Skip to content

Advertisement

Volume 3 Supplement 1

ESICM LIVES 2015

  • Poster presentation
  • Open Access

Point of care ultrasound - a way to reduce radiation exposure of patients and medical staff

  • 1,
  • 1 and
  • 1
Intensive Care Medicine Experimental20153 (Suppl 1) :A273

https://doi.org/10.1186/2197-425X-3-S1-A273

  • Published:

Keywords

  • Pneumonia
  • Radiation Dose
  • Radiation Exposure
  • Pneumothorax
  • Medical Staff

Introduction

Lungs ultrasonography and echocardiography is used by intensivist to provide assessments in patients with significant respiratory and cardiac diseases.

Transthoracic lung ultrasound allows to detect lung aerations and consolidations, to find pneumothorax or hydrothorax, localize alveolar-interstitial edema. It is also used as a monitoring tool to detect reaeration resulting from efficient treatment of pneumonia and lung recruitment resulting from PEEP. All the ultrasonographic measurements are made noninvasively and at the patient's bedside. Lung ultrasonography has been performed in our ICU for three years. Since then a tendency to reduce number of chest x-rays and chest CT has been observed.

Objectives

The aim of the study was to analyze whether usage of the lung utlrasonography as a diagnostic and monitoring tool leads to minimize the number of chest x-rays and chest CT and radiation dose in the ICU.

Methods

Data from 2 years before and 2 years after implementing a routine lung ultrasonography have been compared and statistical analysis has been made.

Results

Table 1

 

2011-2012

2013-2014

p

Number of hospitalized patients

666

648

NS

SAPS2

52,6

53,0

NS

Mean time of ICU hospitalization (days)

7,1

8,0

NS

Number of chest x-rays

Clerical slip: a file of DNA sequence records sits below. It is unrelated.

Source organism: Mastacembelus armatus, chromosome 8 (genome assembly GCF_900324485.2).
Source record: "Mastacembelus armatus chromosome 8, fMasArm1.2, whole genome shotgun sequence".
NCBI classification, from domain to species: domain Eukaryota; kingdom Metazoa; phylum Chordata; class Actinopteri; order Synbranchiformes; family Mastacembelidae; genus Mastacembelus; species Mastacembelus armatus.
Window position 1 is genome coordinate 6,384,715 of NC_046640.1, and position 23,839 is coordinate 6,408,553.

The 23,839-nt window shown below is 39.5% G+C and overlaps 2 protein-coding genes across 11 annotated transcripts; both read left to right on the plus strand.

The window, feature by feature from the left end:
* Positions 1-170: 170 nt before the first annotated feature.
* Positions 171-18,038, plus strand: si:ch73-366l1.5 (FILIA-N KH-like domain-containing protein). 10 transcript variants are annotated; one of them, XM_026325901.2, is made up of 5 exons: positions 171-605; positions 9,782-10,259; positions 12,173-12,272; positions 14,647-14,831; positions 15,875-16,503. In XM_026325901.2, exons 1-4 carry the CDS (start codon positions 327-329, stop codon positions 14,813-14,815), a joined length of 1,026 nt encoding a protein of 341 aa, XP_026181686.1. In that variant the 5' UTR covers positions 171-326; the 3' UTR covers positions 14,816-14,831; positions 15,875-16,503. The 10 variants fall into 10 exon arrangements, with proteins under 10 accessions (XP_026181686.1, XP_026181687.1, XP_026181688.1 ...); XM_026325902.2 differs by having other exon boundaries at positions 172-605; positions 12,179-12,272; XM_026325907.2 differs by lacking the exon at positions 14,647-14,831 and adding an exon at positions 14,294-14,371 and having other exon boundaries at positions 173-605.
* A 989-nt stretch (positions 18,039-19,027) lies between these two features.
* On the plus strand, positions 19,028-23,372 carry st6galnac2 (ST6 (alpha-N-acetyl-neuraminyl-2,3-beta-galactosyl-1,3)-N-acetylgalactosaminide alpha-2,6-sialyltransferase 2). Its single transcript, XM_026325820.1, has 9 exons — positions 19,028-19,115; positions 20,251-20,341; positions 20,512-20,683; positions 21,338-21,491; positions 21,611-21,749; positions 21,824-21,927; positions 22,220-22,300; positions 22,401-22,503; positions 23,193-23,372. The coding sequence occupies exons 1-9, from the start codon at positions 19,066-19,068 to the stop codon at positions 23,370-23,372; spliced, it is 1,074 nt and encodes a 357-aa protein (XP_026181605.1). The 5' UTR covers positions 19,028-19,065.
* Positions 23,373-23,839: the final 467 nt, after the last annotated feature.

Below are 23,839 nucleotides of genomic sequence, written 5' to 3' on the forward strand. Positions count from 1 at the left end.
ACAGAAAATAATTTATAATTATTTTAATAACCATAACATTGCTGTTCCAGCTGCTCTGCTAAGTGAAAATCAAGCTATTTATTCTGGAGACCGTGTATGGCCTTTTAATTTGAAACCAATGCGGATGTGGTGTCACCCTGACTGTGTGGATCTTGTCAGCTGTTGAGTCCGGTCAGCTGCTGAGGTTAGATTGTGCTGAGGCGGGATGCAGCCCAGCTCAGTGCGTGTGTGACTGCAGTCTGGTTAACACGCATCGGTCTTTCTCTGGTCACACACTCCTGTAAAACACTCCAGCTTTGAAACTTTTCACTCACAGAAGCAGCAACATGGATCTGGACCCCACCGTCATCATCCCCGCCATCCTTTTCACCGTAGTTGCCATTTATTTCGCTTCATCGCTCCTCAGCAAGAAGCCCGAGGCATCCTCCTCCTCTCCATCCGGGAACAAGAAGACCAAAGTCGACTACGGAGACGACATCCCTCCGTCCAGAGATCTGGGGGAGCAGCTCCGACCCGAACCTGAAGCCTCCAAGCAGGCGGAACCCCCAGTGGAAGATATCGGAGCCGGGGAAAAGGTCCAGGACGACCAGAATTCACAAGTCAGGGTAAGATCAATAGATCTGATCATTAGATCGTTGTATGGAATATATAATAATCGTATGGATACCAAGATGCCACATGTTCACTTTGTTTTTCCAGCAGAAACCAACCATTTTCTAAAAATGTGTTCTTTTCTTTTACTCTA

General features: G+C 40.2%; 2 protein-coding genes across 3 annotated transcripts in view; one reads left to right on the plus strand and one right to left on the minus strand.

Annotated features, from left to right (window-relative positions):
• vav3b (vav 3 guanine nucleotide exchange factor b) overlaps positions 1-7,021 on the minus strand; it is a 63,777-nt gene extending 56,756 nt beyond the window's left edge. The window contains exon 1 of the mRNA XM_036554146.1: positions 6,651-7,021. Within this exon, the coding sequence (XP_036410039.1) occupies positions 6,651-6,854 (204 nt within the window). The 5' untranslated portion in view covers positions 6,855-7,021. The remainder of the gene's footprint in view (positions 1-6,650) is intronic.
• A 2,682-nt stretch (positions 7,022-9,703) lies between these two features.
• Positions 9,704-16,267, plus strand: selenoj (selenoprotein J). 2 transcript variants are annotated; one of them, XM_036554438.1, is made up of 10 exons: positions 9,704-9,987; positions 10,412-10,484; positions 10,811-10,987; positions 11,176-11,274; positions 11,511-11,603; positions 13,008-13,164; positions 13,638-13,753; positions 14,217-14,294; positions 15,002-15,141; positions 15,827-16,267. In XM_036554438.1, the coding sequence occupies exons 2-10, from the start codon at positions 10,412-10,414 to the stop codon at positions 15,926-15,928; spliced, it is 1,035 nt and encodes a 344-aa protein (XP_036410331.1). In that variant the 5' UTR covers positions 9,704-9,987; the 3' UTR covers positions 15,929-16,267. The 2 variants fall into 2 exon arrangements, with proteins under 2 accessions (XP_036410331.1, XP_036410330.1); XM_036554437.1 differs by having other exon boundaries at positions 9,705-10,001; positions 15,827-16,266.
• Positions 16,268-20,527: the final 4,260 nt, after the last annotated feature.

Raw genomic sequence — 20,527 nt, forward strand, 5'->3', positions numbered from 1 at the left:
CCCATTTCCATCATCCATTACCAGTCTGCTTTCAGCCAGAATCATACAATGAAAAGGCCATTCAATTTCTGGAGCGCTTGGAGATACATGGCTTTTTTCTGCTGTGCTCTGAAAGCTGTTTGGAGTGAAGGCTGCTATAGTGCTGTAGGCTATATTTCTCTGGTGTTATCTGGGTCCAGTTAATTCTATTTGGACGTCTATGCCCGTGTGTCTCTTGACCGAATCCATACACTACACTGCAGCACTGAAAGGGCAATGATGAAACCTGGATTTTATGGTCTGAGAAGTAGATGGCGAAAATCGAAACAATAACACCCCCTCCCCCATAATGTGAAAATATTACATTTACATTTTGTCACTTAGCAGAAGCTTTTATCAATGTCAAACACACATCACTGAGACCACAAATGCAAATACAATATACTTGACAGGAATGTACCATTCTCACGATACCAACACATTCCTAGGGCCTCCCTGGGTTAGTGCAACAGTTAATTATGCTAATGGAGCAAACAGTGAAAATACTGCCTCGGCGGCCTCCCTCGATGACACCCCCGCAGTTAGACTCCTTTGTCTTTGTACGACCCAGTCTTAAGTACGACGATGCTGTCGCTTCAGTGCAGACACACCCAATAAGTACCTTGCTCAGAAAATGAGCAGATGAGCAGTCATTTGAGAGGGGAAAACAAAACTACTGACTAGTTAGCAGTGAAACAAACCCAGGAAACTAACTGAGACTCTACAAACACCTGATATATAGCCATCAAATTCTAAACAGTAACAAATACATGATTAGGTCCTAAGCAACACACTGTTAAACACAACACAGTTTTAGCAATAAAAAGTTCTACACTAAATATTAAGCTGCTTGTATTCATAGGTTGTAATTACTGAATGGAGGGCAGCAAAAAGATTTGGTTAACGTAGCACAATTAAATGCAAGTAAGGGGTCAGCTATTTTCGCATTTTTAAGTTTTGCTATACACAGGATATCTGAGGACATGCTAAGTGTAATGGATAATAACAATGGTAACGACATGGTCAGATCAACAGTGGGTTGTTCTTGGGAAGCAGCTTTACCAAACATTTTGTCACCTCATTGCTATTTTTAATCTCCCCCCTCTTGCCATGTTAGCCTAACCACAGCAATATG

1744

1612

NS

NUMBER OF CHEST-CT

52

34

p < 0,05

SUMMARISE DOSE OF RADIATION/YEAR [mGY/1,70 m2 BSA]

1199,2

925,6

p < 0,05

Mean time of mechanical ventilation

6,2

8,3

NS

Mortality

36,5%

36,0%

NS

Conclusions

The ability to perform transthoracic lung ultrasonography allowed us to reduce number of chest x-rays, chest-CT and overall radiation dose. The implementation of new diagnostic technique did not influence on length of hospital stay or mortality.

Grant Acknowledgment

ICU Staff

Authors’ Affiliations

(1)
4 WSK z Poliklinika we Wroclawiu, Wrocław, Poland

References

  1. Bouhemad B, et al: Ultrasound assessment of antibiotic-induced pulmonary reaeration in ventilator-associated pneumonia. Crit Care Med. 2010, 38 (1): 84-92. 10.1097/CCM.0b013e3181b08cdb. JanPubMedView ArticleGoogle Scholar
  2. Soummer A: Ultrasound assessment of lung aeration loss during a successful weaning trial predicts postextubation distress. Crit Care Med. 2012, 40 (7): 2064-72. 10.1097/CCM.0b013e31824e68ae. JulPubMedView ArticleGoogle Scholar
  3. Algieri I, et al: CT scan and ultrasound comparative assessment of PEEP-induced lung aeration changes in ARDS. Crit Care Med. 2014, 18 (Suppl 1): P285-Google Scholar
  4. Bouhemad B. , et al: Bedside ultrasound assessment of positive end- expiratory pressure-induced lung recruitment. Am J Respir Crit Care Med. 2011, 183: 341-347. 10.1164/rccm.201003-0369OC.PubMedView ArticleGoogle Scholar
  5. Gargani L: Lung ultrasound a new tool for the cardiologist. Cardiovasc Ultrasound. 2011, 9: 6-10.1186/1476-7120-9-6.PubMedPubMed CentralView ArticleGoogle Scholar

Copyright

© Zawada et al.; 2015

This article is published under license to BioMed Central Ltd. This is an Open Access article distributed under the terms of the Creative Commons Attribution License (http://creativecommons.org/licenses/by/4.0), which permits unrestricted use, distribution, and reproduction in any medium, provided the original work is properly cited.

Advertisement